03/260: I think it's a spiral

You know, grow, spiral down again, grow...

It seems to me that the growth of a business up from a solo founder is like a slinky.

From the outside, when you look at it, it looks like a solid column. It has substance, it takes up space. Nobody’s really going to poke it unless the founder is like me and intentionally pokes it to see what happens, and then shines a light on it, saying to everyone else, hey come look at this!

It’s like a slinky because it grows and spirals up; and shrinks and spirals down. The only way it’s not like a slinky is that each time it spirals down, it doesn’t spiral down as far. A slinky tends to just keep going down the stairs…

What a poor analogy. Maybe a spring would have been a better one. (But then the picture wouldn’t have been as pretty.)

Why is Pixie like a slinky? Well right now even though my team is getting smaller again, we’re in a far better position for bringing in new people as needed. Unlike last time, we have more sophisticated scheduling, briefing and systems. Bringing someone on will be far easier and much faster than last time.

Yep, you read that right; the team is getting smaller. When I offered my best writer a position rather than a contract, I learned that she’s dropping her contract work in just over a month’s time. She’s doing it for the best possible reason: Her books are doing so well now that she doesn’t need to do the contract work.

Yep, you bet your arse this happens. And Steff is entirely self-published. I regularly encounter people who dream of this but refuse to self-publish, and in my opinion they are idiots. Now, back to Steff: If you don’t mind really hot, NSFW, explicit paranormal romance, go buy her books. (They are amazing. Of course. She’s the best writer I’ve ever worked with - and I’ve worked with a lot.) Steff also did me a bit of a favour, because it turns out that directly employing someone who resides in another country is a headache of monumental proportions.

As a result, I’m picking up more of the doing.

During the week I put a call out for experienced journalists. What I got in return was not one journalist, but a whole lot of people without the relevant skills or experience, but who like to write and/or think they’re pretty good at it.

Now, I don’t know about you. But if someone puts out a call for highly experienced specialists in - oh I don’t know - accounting - would you put your hand up because you ‘like maths’? No, of course not. So why the hell do people do it with commercial writing roles? Just because you can write it doesn’t mean you can do the work that we do, just as being able to add doesn’t mean you can do someone’s company books.

Writing commercially for a brand with a reputation that is just shy of Chanel isn’t like picking up a writing gig for a street paper. It’s really different and it has extremely different outcomes. Apparently many people don’t understand this.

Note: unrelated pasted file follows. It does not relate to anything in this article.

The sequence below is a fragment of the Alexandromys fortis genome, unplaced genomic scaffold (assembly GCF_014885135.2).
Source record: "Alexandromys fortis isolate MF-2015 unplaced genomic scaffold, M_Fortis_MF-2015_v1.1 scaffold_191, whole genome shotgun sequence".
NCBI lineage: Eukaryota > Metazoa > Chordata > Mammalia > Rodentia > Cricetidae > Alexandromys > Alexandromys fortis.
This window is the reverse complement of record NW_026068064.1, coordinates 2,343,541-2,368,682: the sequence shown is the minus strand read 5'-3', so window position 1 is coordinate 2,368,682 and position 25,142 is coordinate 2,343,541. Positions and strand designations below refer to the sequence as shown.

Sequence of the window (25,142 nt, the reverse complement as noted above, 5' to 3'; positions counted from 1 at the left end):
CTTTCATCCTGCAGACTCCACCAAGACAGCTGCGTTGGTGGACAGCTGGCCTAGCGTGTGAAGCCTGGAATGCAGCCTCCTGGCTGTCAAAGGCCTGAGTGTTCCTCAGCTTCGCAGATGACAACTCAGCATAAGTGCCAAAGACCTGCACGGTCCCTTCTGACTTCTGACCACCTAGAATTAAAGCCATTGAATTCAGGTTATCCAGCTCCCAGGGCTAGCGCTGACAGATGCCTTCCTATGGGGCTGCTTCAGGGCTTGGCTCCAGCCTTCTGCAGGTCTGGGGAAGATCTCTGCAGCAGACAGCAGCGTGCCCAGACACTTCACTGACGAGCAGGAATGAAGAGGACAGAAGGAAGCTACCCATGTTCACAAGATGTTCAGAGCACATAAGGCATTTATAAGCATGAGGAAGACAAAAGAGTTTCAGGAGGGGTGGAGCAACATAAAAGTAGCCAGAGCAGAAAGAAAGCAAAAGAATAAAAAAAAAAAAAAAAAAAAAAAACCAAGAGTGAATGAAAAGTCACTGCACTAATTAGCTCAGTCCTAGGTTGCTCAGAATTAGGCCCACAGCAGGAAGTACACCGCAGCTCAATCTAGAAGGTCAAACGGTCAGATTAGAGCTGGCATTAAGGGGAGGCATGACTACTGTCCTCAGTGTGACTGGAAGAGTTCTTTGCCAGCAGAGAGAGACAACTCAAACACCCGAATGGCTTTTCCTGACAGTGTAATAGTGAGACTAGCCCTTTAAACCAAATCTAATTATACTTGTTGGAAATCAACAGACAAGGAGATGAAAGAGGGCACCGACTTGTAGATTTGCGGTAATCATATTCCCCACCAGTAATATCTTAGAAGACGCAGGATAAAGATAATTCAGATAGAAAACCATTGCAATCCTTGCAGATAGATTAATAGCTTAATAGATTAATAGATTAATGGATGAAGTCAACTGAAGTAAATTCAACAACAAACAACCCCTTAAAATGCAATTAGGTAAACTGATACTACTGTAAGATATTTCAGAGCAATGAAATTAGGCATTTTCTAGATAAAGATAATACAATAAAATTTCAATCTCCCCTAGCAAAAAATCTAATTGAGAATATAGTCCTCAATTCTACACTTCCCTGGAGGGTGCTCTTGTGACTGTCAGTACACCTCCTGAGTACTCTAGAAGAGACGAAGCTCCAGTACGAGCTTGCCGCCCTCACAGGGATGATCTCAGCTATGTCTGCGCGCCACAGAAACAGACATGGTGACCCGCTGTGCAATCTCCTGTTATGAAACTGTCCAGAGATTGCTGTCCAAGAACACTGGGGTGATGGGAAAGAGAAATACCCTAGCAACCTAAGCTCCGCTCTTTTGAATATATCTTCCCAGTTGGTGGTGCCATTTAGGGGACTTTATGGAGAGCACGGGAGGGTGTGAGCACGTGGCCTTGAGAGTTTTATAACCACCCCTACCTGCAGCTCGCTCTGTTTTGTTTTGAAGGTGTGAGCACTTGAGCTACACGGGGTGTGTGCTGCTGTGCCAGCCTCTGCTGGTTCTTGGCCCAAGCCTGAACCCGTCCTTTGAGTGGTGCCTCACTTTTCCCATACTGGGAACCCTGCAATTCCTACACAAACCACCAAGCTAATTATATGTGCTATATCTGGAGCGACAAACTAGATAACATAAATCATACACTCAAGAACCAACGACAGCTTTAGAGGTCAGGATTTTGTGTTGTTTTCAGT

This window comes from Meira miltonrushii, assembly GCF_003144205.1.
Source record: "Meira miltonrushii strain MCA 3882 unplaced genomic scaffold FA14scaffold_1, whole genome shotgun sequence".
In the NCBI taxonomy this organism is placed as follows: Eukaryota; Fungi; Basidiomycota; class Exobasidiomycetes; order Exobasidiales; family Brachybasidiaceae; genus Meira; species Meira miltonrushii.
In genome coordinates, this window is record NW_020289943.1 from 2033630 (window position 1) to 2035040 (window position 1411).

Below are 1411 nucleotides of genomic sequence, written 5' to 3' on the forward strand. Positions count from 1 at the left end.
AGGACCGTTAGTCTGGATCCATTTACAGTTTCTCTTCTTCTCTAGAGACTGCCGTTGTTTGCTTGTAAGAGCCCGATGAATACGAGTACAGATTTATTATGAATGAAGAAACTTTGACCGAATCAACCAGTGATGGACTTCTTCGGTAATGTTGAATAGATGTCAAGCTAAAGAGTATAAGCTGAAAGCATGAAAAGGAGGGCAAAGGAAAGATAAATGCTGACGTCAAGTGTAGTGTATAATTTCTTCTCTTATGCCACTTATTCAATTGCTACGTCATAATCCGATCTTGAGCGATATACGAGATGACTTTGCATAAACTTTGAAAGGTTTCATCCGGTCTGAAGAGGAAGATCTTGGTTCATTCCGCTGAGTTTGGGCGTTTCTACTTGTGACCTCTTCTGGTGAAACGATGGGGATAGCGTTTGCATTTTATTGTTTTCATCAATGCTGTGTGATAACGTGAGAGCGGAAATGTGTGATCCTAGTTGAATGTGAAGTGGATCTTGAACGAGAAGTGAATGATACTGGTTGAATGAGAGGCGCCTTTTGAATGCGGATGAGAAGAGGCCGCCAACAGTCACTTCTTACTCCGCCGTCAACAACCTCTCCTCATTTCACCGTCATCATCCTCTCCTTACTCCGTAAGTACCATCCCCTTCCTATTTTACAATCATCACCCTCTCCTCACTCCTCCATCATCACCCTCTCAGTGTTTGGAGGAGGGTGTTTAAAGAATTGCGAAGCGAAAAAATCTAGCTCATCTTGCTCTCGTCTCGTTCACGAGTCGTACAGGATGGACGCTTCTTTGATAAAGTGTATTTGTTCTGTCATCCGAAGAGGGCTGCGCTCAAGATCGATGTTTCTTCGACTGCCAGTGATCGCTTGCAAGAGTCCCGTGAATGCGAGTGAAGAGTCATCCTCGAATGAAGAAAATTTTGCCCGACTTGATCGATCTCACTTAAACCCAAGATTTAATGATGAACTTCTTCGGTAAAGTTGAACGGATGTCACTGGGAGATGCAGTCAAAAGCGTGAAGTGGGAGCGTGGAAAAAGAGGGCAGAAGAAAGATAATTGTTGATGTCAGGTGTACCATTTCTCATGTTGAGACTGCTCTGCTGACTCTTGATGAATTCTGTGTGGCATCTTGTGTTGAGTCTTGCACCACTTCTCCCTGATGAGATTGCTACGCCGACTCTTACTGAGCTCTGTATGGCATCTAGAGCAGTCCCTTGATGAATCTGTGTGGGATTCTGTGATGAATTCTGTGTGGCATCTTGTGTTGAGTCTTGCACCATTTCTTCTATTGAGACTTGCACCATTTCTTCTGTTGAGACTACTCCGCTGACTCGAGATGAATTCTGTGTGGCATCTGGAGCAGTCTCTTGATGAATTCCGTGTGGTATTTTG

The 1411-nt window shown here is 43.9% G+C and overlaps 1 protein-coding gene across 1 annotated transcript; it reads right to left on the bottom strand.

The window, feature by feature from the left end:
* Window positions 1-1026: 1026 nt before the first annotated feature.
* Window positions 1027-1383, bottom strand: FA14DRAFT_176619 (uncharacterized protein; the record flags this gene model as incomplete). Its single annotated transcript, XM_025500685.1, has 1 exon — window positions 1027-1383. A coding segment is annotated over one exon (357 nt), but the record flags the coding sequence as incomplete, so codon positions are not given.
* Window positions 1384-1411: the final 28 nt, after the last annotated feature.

My devious, long-term plan is, of course, to bring in absolute juniors on cadetships. I’m cogitating on an agency cadetship, and as soon as I have the hours available, the cashflow, and the space in my own schedule to dedicate training time to cadets, I am going to roll it out.

The greatest challenge is, of course, building room for sales and growth while still being so hands-on. But small steps turn into long journeys. While I’m five years into this tangle, I’m slowly working out which way the knots turn. Right now, it’s the millionth iteration of work cycles and schedules. Where is the space? Where is the overflow? How does that flow work without falling over? It’s the kind of tangle that just doesn’t exist to the same extent in non-solo-founder businesses.

On a personal note, the most persistent limiting thought in my world right now is, Do I even need to do this? I know I do. I don’t know why, but I know I do. It would be easier to let it all go and just function as a freelancer until totally squeezed for time, but that sounds like loads more stress to me. I know it’s not the usual way; but usual means ‘current, in currency, or valid’; and unusual doesn’t necessarily mean it’s invalid. It simply means it takes longer.

There is something in our instantaneous society that makes us believe that we need to work 24/7; that longer is not better; that patience is a rude word. And depending on which of the etymologies you choose, patience is either willing to bear adversities, indulgence or supporting or even unyielding. Somehow I feel like my current situation is illustrative of a slice of all four.